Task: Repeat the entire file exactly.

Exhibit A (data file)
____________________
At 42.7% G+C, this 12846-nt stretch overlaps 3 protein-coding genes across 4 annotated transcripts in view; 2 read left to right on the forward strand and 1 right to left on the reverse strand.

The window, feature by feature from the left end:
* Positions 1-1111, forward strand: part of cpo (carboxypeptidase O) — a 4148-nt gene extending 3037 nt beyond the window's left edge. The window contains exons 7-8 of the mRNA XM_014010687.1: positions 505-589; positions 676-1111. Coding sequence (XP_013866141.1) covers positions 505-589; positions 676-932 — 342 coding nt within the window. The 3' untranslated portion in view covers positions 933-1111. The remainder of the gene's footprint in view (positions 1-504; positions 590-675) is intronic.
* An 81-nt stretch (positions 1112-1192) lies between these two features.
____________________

At 42.7% G+C, this 12846-nt stretch overlaps 3 protein-coding genes across 4 annotated transcripts in view; 2 read left to right on the forward strand and 1 right to left on the reverse strand.

The window, feature by feature from the left end:
* Positions 1-1111, forward strand: part of cpo (carboxypeptidase O) — a 4148-nt gene extending 3037 nt beyond the window's left edge. The window contains exons 7-8 of the mRNA XM_014010687.1: positions 505-589; positions 676-1111. Coding sequence (XP_013866141.1) covers positions 505-589; positions 676-932 — 342 coding nt within the window. The 3' untranslated portion in view covers positions 933-1111. The remainder of the gene's footprint in view (positions 1-504; positions 590-675) is intronic.
* An 81-nt stretch (positions 1112-1192) lies between these two features.